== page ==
Edward Terry Sanford, a forty-one year old Harvard-educated attorney from Knoxville, was selected by Attorney General Charles Bonaparte to be the lead prosecutor for the Justice Department in the trial of Sheriff Shipp and others accused in connection with the lynching of Ed Johnson. At the time of his selection, Sanford served as Special Assistant Attorney General. His job was to prosecute high profile criminal cases around the country.
As lead prosecutor in the Shipp case, Sanford prepared the case for trial and took the lead role for the government in preparing the case and examining and cross-examining witnesses in Chattanooga. It was Sanford who spent the better part of two days cross-examining Shipp concerning his alleged role in the lynching. After the evidentiary phase of the trial, Sanford told friends that he thought he had proved the case against Shipp, some of his deputies, and a handful of members of the lycnh mob. He acknowledged that other defendants had not been shown to be guilty beyond reasonable doubt. When the trial shifted to Washington for final arguments before the Supreme Court, Attorney General Charles Bonaparte took it upon himself to offer the summation for the United States.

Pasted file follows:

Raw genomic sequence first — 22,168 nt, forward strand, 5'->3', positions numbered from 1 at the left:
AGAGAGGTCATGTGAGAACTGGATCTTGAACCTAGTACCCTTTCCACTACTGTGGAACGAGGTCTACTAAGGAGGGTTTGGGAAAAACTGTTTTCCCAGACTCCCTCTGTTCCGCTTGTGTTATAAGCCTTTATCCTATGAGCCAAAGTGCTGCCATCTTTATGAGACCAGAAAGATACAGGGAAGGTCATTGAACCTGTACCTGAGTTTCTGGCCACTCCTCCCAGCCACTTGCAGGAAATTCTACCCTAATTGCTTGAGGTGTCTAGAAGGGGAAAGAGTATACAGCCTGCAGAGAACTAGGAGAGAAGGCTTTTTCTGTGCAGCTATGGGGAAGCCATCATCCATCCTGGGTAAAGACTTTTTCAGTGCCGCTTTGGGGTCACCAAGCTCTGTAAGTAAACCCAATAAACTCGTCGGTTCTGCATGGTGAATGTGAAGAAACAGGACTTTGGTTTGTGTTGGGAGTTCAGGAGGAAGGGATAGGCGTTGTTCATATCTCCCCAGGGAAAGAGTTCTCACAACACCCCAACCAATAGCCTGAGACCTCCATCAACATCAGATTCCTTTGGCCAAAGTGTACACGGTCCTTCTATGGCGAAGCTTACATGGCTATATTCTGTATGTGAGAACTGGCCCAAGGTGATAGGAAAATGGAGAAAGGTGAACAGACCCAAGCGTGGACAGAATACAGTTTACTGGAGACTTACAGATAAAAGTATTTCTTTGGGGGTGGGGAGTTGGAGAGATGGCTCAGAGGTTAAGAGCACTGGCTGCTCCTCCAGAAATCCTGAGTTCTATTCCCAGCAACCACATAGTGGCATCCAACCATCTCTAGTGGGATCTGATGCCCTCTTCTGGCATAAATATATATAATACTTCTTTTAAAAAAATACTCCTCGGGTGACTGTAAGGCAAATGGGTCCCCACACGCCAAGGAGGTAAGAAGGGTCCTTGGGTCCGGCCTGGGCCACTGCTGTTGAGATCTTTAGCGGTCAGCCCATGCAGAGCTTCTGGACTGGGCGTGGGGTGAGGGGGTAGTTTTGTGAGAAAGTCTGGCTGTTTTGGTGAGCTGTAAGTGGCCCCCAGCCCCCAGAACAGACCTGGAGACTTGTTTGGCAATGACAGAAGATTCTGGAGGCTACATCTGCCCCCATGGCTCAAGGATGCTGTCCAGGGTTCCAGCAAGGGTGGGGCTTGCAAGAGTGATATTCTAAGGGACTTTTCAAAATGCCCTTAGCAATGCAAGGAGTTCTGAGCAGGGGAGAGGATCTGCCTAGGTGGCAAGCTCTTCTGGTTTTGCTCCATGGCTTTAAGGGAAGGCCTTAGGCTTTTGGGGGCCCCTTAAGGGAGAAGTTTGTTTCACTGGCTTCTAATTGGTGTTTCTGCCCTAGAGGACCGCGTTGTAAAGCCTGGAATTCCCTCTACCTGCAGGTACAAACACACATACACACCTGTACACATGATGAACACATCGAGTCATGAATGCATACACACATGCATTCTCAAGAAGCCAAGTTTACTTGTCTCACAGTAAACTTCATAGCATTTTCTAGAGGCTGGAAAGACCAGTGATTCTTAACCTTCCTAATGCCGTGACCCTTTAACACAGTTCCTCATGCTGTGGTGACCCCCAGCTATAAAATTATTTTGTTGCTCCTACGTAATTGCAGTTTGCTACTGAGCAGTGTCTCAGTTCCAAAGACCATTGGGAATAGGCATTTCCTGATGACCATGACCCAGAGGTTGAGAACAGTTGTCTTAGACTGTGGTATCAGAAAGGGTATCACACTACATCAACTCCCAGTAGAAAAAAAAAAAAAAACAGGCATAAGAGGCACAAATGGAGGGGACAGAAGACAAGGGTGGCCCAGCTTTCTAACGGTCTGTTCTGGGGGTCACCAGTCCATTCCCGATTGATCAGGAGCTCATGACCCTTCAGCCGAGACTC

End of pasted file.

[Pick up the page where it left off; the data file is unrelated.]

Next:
Soon after the Shipp trial, a vacancy opened on the federal bench in Chattanooga. Justice Harlan suugested that Sanford be nominated for the post. The aging Justice reportedly told President Roosevelt, "Could you do better than put in Sanford?" As a federal district court judge, Sanford gained a reputation as a firm--but fair and courteous--judge. In 1923, President Warren G. Harding elevated Sanford to the Supreme Court. Sanford wrote 130 opinions for the Court before his death in 1931 from uremic poisoning after having a tooth pulled. Oliver Wendell Holmes, learning of Sanford's death, called him "a faithful worker, born to charm."